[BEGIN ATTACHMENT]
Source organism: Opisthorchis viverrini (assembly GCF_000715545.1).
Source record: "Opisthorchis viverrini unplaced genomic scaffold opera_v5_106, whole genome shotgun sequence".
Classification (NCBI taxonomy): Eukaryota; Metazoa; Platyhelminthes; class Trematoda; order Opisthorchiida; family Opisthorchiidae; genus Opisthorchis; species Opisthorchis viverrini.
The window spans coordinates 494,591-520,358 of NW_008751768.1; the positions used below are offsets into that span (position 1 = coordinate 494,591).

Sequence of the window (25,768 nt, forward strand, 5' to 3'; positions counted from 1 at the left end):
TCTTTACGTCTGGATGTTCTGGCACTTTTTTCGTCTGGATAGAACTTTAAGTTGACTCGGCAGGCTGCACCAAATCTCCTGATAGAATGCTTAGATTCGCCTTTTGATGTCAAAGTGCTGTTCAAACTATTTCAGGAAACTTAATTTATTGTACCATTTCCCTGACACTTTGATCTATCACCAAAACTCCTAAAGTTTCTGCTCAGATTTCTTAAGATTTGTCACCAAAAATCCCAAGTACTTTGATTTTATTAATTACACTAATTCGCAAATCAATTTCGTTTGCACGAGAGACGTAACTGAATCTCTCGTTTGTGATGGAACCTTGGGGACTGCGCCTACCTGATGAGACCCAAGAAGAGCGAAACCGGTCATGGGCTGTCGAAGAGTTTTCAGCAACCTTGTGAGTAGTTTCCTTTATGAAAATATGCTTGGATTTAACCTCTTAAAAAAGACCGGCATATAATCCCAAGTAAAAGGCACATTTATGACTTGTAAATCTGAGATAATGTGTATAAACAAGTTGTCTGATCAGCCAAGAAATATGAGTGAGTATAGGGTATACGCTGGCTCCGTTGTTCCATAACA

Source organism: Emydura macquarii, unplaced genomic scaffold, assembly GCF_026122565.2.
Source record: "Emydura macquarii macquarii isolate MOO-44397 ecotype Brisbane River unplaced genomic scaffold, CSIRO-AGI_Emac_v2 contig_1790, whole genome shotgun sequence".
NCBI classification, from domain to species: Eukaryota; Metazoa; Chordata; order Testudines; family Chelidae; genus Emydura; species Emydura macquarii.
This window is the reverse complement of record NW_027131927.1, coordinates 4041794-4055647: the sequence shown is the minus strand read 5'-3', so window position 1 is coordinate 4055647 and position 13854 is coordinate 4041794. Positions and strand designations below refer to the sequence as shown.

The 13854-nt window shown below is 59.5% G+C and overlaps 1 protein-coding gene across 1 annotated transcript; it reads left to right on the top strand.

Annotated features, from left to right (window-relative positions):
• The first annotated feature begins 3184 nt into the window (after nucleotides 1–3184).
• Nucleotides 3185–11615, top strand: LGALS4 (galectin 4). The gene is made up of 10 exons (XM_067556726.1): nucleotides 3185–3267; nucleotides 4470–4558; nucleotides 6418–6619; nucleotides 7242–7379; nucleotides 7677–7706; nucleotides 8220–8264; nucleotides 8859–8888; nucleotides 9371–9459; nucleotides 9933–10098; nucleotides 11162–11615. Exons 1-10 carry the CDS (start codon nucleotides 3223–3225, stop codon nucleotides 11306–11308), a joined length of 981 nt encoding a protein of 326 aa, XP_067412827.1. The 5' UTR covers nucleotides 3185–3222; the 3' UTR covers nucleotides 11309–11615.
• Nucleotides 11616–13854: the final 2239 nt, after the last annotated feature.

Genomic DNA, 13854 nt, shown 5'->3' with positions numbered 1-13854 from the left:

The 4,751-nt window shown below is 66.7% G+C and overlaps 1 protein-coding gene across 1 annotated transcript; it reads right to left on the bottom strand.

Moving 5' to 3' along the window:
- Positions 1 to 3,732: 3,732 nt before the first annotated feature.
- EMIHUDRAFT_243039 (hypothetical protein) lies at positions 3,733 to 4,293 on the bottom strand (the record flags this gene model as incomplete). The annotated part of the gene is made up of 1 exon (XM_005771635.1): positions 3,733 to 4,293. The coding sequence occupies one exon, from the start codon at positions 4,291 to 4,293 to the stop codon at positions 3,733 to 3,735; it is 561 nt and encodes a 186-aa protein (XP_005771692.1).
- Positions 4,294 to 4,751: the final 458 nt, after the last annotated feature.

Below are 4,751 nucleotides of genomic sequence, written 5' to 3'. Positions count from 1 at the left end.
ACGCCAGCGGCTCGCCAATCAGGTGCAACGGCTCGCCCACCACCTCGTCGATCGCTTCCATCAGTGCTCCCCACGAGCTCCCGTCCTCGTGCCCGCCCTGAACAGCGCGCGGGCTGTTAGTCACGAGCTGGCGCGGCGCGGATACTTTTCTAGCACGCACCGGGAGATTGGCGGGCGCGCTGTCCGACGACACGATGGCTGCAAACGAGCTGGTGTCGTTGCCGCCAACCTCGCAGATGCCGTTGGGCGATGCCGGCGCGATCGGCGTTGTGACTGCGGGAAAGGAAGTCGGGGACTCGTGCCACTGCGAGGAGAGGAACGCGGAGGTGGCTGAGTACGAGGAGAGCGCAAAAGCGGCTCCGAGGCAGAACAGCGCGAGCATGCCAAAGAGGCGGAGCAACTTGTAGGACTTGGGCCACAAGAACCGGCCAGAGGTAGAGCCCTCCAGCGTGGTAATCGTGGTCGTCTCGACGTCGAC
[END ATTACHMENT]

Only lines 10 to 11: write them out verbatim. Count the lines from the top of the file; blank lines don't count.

This window is the reverse complement of record NW_027131927.1, coordinates 4041794-4055647: the sequence shown is the minus strand read 5'-3', so window position 1 is coordinate 4055647 and position 13854 is coordinate 4041794. Positions and strand designations below refer to the sequence as shown.

The 13854-nt window shown below is 59.5% G+C and overlaps 1 protein-coding gene across 1 annotated transcript; it reads left to right on the top strand.